In almost every technical case, or operational problem we get involved in we find that it first takes the construction of a chronological narrative to get an idea as to where the shoe sticks.


When we were asked to look at OWS effectiveness by NFWF, one of the tasks we proposed was the construction of a chronology. Instead of a narrative, we decided to make a documentary chronology with comments about the documents as we progressed that is now being posted on the MAX1studies website.


This chronology is starting to provide some interesting insights. It shows how much progress has been made, it shows unresolved problems, it shows new avenues of investigations, and it also shows technical and operational dead ends.


One interesting insight relates to OCMs. Nobody really looked at how accurate OCMs really are aboard ships until, in 2013, the EPA performed a study where they compared a few actual shipboard OCM readings to the various ways of measuring oil in water of the samples that had been measured by the OCM. Strangely, it indicated that OCMs can have false positives and false negatives even if the OCMs are properly calibrated, and even if there are no emulsions.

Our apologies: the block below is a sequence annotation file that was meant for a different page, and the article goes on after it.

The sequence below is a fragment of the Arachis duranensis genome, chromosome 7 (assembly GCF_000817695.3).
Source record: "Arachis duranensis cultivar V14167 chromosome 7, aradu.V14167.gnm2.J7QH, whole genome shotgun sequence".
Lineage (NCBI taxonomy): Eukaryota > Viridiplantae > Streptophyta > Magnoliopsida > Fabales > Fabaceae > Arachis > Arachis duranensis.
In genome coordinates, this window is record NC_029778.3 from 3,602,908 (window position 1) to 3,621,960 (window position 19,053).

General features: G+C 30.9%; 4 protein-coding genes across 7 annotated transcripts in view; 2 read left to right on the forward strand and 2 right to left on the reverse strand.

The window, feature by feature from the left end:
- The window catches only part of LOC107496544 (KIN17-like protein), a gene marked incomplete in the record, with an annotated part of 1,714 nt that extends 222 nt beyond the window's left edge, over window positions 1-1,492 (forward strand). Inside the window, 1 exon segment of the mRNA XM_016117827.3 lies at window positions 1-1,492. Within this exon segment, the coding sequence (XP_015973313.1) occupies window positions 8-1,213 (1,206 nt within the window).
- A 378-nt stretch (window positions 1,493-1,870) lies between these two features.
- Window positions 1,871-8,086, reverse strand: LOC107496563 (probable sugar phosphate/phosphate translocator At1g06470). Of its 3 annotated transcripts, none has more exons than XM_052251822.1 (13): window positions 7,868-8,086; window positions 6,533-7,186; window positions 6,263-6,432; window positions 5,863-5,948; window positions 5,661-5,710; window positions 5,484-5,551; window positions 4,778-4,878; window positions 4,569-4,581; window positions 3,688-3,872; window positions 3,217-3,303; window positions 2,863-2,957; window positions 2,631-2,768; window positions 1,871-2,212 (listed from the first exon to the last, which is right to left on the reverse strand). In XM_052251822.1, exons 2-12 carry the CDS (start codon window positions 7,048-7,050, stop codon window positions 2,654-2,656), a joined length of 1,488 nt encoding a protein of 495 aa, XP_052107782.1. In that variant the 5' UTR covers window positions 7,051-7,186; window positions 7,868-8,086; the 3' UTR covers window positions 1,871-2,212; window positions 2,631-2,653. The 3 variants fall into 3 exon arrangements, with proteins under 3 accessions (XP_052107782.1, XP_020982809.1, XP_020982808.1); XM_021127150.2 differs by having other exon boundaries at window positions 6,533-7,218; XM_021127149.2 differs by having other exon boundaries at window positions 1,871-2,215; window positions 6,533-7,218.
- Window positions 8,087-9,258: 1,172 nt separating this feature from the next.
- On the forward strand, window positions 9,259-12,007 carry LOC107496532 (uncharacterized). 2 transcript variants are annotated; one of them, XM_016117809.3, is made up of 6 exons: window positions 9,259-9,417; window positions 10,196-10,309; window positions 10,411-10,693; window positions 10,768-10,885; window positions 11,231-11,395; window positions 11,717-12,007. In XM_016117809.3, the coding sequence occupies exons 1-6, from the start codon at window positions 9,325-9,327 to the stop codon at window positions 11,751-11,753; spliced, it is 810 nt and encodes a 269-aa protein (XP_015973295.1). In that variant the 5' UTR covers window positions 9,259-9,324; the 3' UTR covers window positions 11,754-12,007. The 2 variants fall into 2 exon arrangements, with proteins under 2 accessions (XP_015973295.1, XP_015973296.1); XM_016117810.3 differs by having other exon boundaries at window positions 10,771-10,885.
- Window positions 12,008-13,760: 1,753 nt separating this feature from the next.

This almost off-hand comment opens a whole new area of thinking. When we go back and make note of vessel crews struggling with OWS that mysteriously fail to operate, as far as the crew is concerned, the failure is indicated by the OCM alarming. The crew will see the OCM alarm, verify that the OCM calibration is good and then start to take the OWS apart in the hope that OWS servicing will remove the problem. However, if the OCM is not totally consistent in oil content analysis, the problem is the OCM, and no matter how much the crew services the OWS the problem can reoccur at any time.


In September 2006 this problem was mentioned by an OCM supplier and they suggested a different type of OCM, but there was little further development in this regard, and it appears a possible solution was lost in the fog of time.


We continue to build the chronology and if you note there are pieces missing we look forward to hearing from you.


To join in on this project or to simply stay up to date with new findings go to: